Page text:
Interview: co-founder of Indigenous-owned wine label outlines plans to increase diversity of drinks industry

April 11, 2024
By Cody Profaca

Munda Wines, a premium wine label with a majority First Nation Ownership, has been steadily gathering momentum through distributor Negociants since its launch to market in 2022. 

The venture combines the 15+ years wine trade experience of Damien Smith with the directive First Nations leadership of Paul Vanderbergh, National Indigenous and Multicultural Engagement Manager at the AFL and founder of the Tjindu Foundation.

Drinks Trade sat down with Damien Smith, Co-Founder, to discuss his thoughts on Indigenous representation in Australian wine and what Munda is hoping to achieve in the space. 

Drinks Trade: What’s the goal and concept behind Munda Wines?

Damien Smith: Very simply, the mission statement for Munda is all about starting the conversation and getting people engaged. 

We just started off with the one wine being the Munda Kaurna Syrah from Blewitt Springs in McLaren Vale, and we added the Munda Walgalu Chardonnay and the Ngadjuri and Peramangk Grenache back in June of last year.

The wines are fine wines – you can have the world’s best story but if your wines don’t back it up you’ve got a big problem. We’ve been very deliberate about what wines from what country/regions do we want to produce, what stories do we want to tell, and also what is the best story for wines in Australia as we start to take these wines into export countries.

DT: How do you start the conversation? What sort of stories is Munda sharing and how?

DS: If we put the wine side of it just to the side for the moment and look at fermentation – fermentation has been here in Australia for tens of thousands of years, and effectively that’s what wine is, right? It’s the process of fermentation, taking grapes and turning it into wines through fermentation. There’s these amazing stories within Australia that not many Australians know about. For example, down in Tasmania up in the highlands, there’s these cider gums which were tapped almost like maple syrup and then the syrup was collected and then fermented naturally [to] they believe anywhere between 3/4/5% alcohol and then used for ceremonial purposes.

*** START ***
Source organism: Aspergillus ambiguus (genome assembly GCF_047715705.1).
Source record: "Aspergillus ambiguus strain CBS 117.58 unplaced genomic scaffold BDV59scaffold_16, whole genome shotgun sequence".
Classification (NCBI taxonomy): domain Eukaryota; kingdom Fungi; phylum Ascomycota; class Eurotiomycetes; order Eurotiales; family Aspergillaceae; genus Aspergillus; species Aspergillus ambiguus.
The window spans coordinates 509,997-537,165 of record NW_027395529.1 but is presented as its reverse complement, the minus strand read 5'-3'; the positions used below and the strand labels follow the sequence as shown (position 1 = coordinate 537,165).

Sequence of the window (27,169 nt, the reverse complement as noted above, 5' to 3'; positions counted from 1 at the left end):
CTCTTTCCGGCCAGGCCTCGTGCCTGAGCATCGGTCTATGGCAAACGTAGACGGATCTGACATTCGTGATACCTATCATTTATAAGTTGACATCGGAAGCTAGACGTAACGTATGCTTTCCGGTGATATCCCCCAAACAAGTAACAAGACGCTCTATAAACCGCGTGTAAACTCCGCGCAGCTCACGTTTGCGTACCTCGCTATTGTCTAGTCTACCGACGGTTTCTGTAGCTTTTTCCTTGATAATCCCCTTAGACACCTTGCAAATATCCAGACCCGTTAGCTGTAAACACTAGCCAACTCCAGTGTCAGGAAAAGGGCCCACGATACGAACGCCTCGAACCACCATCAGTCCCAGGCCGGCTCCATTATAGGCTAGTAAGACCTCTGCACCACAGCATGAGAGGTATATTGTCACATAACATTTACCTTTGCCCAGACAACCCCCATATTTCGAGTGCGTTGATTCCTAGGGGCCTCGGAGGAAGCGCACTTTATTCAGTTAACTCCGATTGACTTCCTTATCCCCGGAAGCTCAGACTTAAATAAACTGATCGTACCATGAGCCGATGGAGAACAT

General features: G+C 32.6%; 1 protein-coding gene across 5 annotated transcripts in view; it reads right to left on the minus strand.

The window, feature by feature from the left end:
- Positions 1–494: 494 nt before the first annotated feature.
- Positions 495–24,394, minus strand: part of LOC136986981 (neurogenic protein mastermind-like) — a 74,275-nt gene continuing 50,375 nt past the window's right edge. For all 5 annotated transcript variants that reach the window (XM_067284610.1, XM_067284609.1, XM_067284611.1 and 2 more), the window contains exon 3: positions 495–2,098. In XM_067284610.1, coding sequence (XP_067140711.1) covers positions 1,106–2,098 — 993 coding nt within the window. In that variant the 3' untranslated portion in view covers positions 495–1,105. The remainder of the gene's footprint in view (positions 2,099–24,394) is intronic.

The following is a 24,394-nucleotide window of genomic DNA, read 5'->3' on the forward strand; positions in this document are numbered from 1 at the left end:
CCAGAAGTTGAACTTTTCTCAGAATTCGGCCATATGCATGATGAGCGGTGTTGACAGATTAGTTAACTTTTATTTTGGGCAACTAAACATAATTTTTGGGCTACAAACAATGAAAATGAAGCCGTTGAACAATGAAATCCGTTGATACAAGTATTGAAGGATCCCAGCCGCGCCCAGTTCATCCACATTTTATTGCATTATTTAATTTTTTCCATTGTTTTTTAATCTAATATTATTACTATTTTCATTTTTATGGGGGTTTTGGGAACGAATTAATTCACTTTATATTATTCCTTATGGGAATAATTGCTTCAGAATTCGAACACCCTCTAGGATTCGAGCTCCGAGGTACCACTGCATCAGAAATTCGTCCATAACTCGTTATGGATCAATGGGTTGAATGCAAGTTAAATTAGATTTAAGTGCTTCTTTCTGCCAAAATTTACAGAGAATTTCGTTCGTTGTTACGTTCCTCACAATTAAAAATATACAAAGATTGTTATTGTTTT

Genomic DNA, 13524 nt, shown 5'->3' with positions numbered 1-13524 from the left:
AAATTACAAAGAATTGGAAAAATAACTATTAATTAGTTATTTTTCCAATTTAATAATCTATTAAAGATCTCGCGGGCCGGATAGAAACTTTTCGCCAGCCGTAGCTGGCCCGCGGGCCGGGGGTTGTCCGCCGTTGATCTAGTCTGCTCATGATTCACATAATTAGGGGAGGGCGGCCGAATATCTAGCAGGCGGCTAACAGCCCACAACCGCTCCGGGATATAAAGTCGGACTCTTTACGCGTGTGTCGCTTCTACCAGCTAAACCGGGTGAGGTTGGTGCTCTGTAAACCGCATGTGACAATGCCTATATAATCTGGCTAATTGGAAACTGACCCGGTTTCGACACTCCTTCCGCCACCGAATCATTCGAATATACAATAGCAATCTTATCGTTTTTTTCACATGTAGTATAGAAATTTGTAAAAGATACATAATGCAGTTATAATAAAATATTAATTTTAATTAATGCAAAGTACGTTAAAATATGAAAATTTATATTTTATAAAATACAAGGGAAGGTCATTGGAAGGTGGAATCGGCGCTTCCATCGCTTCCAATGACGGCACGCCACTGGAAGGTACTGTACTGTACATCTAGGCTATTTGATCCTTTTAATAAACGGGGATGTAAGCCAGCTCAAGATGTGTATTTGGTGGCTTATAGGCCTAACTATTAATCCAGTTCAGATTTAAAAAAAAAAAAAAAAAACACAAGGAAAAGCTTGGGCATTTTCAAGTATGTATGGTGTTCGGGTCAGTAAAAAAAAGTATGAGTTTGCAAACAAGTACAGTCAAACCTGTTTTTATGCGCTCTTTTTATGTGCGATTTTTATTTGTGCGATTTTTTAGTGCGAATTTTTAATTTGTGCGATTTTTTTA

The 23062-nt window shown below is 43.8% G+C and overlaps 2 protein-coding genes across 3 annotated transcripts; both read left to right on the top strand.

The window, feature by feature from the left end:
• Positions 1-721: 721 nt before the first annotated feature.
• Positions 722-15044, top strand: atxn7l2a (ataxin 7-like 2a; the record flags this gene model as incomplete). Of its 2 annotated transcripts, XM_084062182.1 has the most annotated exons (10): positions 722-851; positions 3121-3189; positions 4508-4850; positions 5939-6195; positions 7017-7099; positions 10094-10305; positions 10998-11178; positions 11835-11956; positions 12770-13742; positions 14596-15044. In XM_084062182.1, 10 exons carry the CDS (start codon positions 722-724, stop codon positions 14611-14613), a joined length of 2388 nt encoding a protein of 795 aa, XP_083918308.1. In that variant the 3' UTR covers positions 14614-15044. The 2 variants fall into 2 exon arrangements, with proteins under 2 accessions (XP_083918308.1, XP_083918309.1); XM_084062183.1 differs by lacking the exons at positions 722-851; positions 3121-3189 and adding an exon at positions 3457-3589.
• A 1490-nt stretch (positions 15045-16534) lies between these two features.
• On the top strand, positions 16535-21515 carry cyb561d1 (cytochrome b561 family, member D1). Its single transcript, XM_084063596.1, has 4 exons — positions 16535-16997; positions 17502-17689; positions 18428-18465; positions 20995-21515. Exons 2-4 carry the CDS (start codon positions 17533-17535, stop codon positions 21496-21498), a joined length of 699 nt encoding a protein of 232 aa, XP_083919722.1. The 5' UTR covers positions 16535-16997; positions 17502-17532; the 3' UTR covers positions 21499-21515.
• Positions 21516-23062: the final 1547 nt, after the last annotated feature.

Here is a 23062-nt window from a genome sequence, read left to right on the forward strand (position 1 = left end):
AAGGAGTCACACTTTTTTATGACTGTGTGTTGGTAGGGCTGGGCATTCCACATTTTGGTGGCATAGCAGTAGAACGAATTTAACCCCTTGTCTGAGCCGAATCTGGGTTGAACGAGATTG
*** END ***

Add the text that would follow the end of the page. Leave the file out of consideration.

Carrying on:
[Another] very simple example, if you look at our first wine – the Kaurna Country Syrah from Blewitt Springs in McLaren Vale – Kaurna country has had people looking after country for 45,000 years. McLaren Vale, I think, has just tipped over 193 years. So when you look at, you know, the history of Australia, we’ve really only looked at 193 [years], we haven’t looked, for example, at the 45,000 [years] of Kaurna, which extends across other countries in Australia to 65,000 years plus. 

And I think that’s where part of the interest is: people are starting to go, ‘I’ve never considered that – now that I consider it, take me on a journey,’  and that’s a big part of what Munda is all about… Australia has evolved to where there’s this greater want to learn and interest in First Nations culture finally; and I think fine wine is this beautiful vehicle. 

Negociants, as our partner, are making sure that their salespeople are engaged with the stories; they’ve become our spokespeople as well. 

DT: What are your thoughts on other liquor industry brands trying to ‘capitalise’ on indigenous culture either through names or artwork?

DS: I can’t comment, but from a generalistic approach, all I can say is we’ve had many wineries reach out to us and the intent has been pure.

The people who have reached out for advice from Paul, for example, some of those questions have been very respectful in terms of what’s the best way for them to engage in this space and articulate the country that they’re making wines from.